Cambodian girls are compared to prohok (a Cambodian rotten fresh-water fish) or to ‘white fabric’, which can be easily stained. Cambodian boys, however, are compared to ‘gold’. Girls have no right to express their opinion in any conversation or discussion in the family. Their words are rejected and considered to be wrong. It also is forbidden for women to have tattoos. If they go out at night, people will automatically think they are prostitutes.
I was abused both physically and sexually when I was a child. When I remember it, it’s like remembering a nightmare. Every time I visualize the past, I have a panic attack and I lock myself in the dark room with music to help me ease my sadness and pain. I cannot figure out clearly what has happened to me exactly or who was the perpetrator because I am not yet ready to reveal everything which is really deep within me. But my childhood was destroyed and I have been living many years with this torture. Frankly, it has taken me years to disclose this suffering through my first writings, though these do not reveal every part of my story. However, I believe it is good to share the tragedy that happened to me and hopefully some women can be helped from what I endured.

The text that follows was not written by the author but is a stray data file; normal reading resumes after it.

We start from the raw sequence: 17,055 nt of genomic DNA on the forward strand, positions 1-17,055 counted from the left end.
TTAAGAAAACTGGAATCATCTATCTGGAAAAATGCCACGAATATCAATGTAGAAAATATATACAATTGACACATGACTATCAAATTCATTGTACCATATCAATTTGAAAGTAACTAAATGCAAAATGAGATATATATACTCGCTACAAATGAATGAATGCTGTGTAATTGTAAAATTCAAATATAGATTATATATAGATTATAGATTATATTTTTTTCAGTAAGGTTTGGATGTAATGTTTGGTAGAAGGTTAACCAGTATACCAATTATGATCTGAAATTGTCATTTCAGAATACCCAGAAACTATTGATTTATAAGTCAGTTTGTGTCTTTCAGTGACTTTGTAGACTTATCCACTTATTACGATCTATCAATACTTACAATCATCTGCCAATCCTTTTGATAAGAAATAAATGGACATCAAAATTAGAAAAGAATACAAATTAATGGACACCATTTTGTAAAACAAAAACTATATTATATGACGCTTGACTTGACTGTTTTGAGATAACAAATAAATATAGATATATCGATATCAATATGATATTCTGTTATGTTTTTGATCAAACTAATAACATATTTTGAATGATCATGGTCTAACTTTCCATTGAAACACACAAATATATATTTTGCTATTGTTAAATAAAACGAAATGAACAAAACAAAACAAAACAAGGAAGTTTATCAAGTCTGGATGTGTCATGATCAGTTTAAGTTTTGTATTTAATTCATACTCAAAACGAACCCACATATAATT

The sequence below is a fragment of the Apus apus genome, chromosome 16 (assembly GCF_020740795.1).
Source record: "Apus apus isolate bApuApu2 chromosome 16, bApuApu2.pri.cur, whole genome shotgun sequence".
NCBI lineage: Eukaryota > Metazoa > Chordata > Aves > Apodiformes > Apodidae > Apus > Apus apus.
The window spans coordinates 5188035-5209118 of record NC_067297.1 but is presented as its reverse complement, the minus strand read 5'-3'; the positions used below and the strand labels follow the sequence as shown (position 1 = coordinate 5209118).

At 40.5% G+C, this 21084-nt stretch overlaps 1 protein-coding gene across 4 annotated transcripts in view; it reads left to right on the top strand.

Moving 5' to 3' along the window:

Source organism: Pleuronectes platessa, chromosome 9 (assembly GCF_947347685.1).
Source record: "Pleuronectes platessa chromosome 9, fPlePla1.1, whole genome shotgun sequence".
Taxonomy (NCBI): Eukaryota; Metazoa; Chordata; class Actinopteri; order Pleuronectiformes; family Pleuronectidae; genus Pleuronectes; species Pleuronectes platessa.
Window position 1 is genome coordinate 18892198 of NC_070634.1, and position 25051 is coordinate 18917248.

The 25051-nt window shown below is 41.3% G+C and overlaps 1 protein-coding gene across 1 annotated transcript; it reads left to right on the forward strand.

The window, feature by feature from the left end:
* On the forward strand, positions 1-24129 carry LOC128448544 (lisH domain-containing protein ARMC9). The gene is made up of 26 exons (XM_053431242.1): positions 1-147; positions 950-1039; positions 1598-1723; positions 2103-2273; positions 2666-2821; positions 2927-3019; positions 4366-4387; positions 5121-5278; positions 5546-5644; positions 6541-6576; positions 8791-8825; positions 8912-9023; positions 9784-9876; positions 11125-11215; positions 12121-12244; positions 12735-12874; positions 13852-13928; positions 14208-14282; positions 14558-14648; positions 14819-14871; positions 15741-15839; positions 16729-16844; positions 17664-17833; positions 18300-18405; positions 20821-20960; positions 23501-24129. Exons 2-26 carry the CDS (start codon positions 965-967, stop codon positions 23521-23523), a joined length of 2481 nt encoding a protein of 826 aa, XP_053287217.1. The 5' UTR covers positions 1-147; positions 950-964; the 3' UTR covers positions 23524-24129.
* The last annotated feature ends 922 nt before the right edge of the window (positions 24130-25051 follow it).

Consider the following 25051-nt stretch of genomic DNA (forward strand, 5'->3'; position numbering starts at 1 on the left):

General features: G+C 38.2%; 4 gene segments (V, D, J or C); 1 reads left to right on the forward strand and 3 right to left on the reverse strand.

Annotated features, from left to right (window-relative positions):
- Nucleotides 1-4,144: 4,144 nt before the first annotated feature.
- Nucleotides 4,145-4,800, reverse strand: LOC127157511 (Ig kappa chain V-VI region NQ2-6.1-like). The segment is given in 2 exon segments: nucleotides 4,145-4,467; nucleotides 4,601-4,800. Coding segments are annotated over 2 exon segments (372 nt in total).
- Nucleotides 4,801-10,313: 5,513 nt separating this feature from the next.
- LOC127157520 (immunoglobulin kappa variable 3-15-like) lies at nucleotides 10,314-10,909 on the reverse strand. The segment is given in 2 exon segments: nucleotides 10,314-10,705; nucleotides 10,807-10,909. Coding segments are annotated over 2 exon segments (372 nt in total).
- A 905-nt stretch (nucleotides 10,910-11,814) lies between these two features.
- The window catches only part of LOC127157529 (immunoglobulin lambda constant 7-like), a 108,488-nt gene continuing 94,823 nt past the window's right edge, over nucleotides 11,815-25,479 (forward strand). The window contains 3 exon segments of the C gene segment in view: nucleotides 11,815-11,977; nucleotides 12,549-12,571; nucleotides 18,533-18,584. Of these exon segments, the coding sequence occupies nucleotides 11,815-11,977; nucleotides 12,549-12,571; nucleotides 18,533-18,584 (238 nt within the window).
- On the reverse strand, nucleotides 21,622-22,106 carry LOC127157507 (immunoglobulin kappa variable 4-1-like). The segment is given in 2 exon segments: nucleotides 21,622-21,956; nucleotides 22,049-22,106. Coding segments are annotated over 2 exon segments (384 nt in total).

One time when I was about sixteen, I was beaten by my mother after watching a movie in the cinema. Even though I only went there with my girlfriends, she thought that the cinema is a place where young people made dates with their lovers. Since the cinema is a dark place, she said it makes guys excited and they might touch or harass me. She was worried about me and wanted to protect me, but for me, her actions were unjust. Punishing me was not fair at all. Guys should be penalized when they do not respect women! Why should us girls suffer? Why should I need to be responsible for their disrespect? We are the victims, not the perpetrators!